RESOURCE:

"Hamons Court" Neon Sign

Grade Range: 9-12
Resource Type(s): Artifacts, Primary Source
Date Posted: 5/28/2013

>The Hamons family business exemplifies the culture of roadside communities that sprang up as long-distance automobile travel increased. Carl and Lucille Hamons lived on Carl's mother's farm until the late 1930s, when they moved to the town of Hydro, Oklahoma. In 1941 they used Carl's inheritance to purchase a gasoline station with seven tourist cabins at Provine, a sparsely settled crossroads on Route 66 one mile southwest of Hydro. Neighboring businesses included a Texaco station and the Hill Top Café. Carl drove a truck for a living, and Lucille operated the gas station and cabins. They lived in the second story of the gas station; Lucille prepared breakfast and sandwiches for travelers on a hotplate in the first story. Lucille lived in the gas station until her death in 2000.

Social interaction in communities like Provine differed greatly from traditional villages. Strangers on the move were brought together briefly in a remote, ephemeral setting. This was a culture of mobility; motor travel was the only reason for Provine's existence. In her autobiography, Lucille describes the isolation of her gas station home, her frequent interaction with travelers on Route 66, and her travel-oriented duties and services in addition to running the gas station and cabins. She helped travelers in financial straits by accepting objects for payment or by purchasing their cars and putting the travelers on a bus. During World War II, when rubber and metal were in short supply, she sold tires and parts stripped from the used cars that she had bought.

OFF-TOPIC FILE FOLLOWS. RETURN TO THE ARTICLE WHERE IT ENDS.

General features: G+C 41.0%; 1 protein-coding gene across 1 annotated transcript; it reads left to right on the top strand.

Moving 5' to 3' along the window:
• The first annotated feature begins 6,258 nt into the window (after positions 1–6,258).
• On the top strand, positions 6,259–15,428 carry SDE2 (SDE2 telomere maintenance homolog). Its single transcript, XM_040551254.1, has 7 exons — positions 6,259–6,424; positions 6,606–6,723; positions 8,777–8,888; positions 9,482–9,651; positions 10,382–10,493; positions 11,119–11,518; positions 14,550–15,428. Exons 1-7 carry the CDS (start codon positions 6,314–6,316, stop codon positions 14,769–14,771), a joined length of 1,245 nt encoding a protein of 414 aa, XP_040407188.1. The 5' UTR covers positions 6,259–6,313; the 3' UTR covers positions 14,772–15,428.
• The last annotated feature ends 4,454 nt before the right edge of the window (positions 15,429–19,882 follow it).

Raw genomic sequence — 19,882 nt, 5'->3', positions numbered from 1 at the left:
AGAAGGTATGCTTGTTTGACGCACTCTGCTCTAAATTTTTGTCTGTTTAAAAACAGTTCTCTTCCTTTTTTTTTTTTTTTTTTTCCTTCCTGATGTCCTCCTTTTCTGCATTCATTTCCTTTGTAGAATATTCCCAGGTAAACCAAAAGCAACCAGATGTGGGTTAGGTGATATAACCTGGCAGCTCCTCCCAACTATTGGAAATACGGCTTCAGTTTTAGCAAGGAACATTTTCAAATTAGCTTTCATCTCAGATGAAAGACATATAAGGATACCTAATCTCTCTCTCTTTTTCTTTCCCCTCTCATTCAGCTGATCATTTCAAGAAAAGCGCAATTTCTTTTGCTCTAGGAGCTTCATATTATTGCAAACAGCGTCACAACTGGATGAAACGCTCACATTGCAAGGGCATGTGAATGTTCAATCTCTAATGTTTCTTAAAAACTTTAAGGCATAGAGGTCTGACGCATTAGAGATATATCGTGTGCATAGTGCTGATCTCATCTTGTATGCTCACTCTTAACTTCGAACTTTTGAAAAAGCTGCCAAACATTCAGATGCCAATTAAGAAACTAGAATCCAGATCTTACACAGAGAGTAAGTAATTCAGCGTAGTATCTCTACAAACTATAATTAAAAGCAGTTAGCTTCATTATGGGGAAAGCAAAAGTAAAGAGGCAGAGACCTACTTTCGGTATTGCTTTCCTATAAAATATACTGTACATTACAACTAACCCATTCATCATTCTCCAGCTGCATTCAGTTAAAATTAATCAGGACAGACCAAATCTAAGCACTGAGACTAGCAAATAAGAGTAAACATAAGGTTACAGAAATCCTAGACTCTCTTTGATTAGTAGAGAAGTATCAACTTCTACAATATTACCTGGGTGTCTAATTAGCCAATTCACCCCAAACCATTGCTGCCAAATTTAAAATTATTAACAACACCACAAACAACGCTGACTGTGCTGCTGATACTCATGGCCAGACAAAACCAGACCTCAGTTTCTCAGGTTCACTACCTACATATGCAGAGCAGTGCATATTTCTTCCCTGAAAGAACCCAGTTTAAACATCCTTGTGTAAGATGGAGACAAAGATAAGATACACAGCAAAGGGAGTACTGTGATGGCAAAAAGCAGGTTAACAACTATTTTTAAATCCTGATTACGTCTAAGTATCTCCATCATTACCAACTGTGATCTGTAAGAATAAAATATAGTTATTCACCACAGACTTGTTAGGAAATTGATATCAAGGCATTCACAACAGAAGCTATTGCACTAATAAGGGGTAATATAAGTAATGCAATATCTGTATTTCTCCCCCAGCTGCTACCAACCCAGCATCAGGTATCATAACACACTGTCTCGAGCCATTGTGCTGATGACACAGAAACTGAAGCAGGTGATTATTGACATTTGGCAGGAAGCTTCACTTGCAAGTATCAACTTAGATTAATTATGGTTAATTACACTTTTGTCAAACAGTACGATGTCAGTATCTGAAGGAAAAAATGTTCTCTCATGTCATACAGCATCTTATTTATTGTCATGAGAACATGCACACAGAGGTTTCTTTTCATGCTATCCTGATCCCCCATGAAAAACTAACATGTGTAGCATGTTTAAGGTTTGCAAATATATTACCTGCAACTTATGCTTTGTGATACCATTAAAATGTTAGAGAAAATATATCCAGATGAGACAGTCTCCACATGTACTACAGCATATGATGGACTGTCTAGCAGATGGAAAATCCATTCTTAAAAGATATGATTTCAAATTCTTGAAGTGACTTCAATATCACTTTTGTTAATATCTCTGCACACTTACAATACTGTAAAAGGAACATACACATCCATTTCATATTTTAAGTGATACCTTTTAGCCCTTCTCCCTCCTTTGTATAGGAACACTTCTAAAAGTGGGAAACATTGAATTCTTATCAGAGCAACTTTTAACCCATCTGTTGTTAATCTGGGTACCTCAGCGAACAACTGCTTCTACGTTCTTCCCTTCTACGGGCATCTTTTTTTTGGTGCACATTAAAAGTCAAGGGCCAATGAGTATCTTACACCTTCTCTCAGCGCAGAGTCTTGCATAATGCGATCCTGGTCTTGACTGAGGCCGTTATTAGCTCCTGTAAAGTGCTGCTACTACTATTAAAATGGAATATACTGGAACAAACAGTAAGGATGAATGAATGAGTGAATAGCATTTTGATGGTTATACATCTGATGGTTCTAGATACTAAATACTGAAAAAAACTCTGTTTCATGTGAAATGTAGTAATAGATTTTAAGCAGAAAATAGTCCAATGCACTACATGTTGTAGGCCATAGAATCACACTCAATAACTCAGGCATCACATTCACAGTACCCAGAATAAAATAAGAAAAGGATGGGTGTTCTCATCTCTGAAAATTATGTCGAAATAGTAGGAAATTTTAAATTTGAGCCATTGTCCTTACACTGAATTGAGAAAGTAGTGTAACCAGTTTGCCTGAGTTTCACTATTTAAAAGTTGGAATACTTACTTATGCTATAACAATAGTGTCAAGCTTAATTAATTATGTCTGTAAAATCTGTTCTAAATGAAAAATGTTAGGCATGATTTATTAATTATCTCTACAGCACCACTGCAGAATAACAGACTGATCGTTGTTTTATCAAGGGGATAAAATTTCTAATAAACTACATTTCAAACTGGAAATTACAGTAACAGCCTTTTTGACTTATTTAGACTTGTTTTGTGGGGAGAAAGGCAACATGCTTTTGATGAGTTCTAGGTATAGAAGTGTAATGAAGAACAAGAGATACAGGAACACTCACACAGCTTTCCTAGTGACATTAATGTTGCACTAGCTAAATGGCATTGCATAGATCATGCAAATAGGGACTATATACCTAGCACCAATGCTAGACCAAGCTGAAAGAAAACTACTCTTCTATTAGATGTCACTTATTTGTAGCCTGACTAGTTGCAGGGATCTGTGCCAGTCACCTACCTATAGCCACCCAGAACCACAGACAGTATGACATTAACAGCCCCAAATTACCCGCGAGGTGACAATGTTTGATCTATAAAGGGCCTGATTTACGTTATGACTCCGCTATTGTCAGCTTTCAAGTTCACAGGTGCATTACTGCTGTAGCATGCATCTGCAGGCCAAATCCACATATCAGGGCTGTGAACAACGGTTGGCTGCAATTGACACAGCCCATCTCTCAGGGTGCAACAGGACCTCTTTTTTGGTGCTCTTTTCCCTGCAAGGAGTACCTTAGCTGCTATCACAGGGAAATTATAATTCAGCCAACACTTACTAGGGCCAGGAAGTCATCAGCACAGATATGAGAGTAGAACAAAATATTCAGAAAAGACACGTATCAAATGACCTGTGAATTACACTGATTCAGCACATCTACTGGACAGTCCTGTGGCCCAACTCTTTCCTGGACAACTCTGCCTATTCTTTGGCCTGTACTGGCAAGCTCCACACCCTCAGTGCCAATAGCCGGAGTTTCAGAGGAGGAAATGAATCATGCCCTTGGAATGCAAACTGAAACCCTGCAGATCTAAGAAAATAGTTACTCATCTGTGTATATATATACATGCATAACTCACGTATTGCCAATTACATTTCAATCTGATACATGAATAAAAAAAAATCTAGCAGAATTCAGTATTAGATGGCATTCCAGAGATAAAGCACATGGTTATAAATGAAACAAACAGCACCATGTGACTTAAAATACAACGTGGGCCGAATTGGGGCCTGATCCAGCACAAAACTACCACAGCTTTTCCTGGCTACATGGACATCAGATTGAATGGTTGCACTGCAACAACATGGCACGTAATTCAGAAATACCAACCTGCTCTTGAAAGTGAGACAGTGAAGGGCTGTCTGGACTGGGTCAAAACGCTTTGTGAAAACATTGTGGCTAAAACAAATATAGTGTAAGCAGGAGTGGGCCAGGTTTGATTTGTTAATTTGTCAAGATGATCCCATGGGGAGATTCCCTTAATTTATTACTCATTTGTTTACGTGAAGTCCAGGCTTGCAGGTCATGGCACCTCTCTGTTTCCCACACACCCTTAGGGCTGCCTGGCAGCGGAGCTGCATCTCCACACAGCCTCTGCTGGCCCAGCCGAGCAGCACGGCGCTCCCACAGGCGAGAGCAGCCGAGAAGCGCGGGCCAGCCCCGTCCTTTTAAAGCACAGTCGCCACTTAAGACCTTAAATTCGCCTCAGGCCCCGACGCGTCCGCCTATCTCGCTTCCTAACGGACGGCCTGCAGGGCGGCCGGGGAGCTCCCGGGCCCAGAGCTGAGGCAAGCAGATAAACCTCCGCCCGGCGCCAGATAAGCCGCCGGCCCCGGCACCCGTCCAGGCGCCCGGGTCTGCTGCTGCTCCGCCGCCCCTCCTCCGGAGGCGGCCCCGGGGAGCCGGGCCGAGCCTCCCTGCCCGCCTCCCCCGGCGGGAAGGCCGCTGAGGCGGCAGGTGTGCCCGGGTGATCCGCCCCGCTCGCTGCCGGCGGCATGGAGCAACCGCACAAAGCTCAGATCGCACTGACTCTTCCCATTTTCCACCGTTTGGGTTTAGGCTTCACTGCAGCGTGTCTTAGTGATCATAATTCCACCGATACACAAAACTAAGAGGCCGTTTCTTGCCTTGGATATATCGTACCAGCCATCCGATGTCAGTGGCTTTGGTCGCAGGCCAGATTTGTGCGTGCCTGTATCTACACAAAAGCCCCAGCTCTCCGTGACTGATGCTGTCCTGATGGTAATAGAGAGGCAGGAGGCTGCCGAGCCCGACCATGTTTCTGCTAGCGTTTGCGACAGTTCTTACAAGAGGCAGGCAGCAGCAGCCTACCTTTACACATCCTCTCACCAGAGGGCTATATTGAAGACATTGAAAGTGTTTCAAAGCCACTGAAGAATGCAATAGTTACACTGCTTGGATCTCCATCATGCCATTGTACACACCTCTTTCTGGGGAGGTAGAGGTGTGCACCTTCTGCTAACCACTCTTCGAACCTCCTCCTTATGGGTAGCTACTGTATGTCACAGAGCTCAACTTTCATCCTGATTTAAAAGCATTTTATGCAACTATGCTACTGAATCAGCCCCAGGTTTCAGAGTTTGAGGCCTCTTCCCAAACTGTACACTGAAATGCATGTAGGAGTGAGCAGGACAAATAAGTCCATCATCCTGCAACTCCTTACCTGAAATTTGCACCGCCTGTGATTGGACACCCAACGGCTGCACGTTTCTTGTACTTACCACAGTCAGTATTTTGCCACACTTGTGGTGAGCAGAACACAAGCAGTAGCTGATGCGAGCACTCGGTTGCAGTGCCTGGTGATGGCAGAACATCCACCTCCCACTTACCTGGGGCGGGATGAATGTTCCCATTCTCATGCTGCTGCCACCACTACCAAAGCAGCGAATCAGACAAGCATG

Lucille witnessed the second wave of migration on Route 66 in the early 1940s, when midwesterners sought defense jobs in California, as well as postwar vacation trips and household moves. In recent years, as interest in the historical and cultural aspects of Route 66 has grown, Mrs. Hamons has been celebrated as the "Mother of the Mother Road." Her gas station was placed on the National Register of Historic Places in 1997. Cheryl Hamons Nowka, who was born in the second story of the gas station, created a Lucille Hamons web site in the mid-1990s.


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